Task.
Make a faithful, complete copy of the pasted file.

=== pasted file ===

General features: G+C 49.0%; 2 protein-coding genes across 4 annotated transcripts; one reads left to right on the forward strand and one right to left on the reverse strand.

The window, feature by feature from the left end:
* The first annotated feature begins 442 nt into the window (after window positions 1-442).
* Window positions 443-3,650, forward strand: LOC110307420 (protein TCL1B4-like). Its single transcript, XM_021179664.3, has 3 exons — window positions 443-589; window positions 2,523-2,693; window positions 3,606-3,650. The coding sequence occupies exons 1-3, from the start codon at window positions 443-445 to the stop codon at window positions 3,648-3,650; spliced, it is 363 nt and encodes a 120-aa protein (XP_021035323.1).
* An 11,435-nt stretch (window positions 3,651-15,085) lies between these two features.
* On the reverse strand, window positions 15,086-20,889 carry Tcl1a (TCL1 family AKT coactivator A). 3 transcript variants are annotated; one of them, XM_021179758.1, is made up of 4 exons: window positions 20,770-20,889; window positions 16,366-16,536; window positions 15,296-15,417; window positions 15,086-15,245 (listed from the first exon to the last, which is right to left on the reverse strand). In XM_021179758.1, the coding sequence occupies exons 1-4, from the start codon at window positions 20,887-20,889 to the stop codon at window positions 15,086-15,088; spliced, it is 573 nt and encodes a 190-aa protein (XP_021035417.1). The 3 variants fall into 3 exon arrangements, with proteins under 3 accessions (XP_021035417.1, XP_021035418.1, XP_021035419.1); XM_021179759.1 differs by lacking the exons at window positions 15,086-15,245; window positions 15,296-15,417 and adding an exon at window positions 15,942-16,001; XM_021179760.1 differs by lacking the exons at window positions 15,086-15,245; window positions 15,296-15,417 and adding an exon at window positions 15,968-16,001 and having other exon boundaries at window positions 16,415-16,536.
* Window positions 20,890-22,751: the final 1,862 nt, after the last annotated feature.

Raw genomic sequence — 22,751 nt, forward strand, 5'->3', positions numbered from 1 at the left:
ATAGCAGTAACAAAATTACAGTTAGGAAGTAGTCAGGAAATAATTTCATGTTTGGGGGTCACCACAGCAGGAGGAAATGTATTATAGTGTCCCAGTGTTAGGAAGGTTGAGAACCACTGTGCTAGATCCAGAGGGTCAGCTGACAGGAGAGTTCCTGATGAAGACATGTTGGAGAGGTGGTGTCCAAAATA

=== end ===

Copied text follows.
General features: G+C 49.0%; 2 protein-coding genes across 4 annotated transcripts; one reads left to right on the forward strand and one right to left on the reverse strand.

The window, feature by feature from the left end:
* The first annotated feature begins 442 nt into the window (after window positions 1-442).
* Window positions 443-3,650, forward strand: LOC110307420 (protein TCL1B4-like). Its single transcript, XM_021179664.3, has 3 exons — window positions 443-589; window positions 2,523-2,693; window positions 3,606-3,650. The coding sequence occupies exons 1-3, from the start codon at window positions 443-445 to the stop codon at window positions 3,648-3,650; spliced, it is 363 nt and encodes a 120-aa protein (XP_021035323.1).
* An 11,435-nt stretch (window positions 3,651-15,085) lies between these two features.
* On the reverse strand, window positions 15,086-20,889 carry Tcl1a (TCL1 family AKT coactivator A). 3 transcript variants are annotated; one of them, XM_021179758.1, is made up of 4 exons: window positions 20,770-20,889; window positions 16,366-16,536; window positions 15,296-15,417; window positions 15,086-15,245 (listed from the first exon to the last, which is right to left on the reverse strand). In XM_021179758.1, the coding sequence occupies exons 1-4, from the start codon at window positions 20,887-20,889 to the stop codon at window positions 15,086-15,088; spliced, it is 573 nt and encodes a 190-aa protein (XP_021035417.1). The 3 variants fall into 3 exon arrangements, with proteins under 3 accessions (XP_021035417.1, XP_021035418.1, XP_021035419.1); XM_021179759.1 differs by lacking the exons at window positions 15,086-15,245; window positions 15,296-15,417 and adding an exon at window positions 15,942-16,001; XM_021179760.1 differs by lacking the exons at window positions 15,086-15,245; window positions 15,296-15,417 and adding an exon at window positions 15,968-16,001 and having other exon boundaries at window positions 16,415-16,536.
* Window positions 20,890-22,751: the final 1,862 nt, after the last annotated feature.

Raw genomic sequence — 22,751 nt, forward strand, 5'->3', positions numbered from 1 at the left:
ATAGCAGTAACAAAATTACAGTTAGGAAGTAGTCAGGAAATAATTTCATGTTTGGGGGTCACCACAGCAGGAGGAAATGTATTATAGTGTCCCAGTGTTAGGAAGGTTGAGAACCACTGTGCTAGATCCAGAGGGTCAGCTGACAGGAGAGTTCCTGATGAAGACATGTTGGAGAGGTGGTGTCCAAAATA